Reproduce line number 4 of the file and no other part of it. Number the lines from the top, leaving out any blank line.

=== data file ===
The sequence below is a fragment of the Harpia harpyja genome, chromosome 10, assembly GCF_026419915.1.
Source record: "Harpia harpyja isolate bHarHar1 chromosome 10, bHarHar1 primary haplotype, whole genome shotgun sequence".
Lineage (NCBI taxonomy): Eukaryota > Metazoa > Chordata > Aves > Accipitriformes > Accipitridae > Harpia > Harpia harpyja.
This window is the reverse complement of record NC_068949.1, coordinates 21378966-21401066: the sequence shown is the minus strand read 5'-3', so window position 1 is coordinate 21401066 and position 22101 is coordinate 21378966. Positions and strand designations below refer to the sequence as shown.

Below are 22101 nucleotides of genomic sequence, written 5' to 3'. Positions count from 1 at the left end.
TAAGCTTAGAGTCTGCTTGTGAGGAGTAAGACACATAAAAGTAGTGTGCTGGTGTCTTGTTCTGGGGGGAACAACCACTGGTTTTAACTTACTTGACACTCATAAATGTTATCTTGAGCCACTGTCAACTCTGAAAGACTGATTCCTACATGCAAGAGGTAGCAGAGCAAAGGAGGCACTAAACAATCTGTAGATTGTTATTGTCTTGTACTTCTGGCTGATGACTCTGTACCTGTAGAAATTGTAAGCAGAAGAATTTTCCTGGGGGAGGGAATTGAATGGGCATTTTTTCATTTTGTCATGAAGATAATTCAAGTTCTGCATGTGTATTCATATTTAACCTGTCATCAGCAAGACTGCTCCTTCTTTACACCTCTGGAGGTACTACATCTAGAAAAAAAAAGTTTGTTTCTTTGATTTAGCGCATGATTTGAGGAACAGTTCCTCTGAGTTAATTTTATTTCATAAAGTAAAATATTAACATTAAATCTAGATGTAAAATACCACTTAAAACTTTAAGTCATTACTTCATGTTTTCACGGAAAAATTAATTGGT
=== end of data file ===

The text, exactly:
This window is the reverse complement of record NC_068949.1, coordinates 21378966-21401066: the sequence shown is the minus strand read 5'-3', so window position 1 is coordinate 21401066 and position 22101 is coordinate 21378966. Positions and strand designations below refer to the sequence as shown.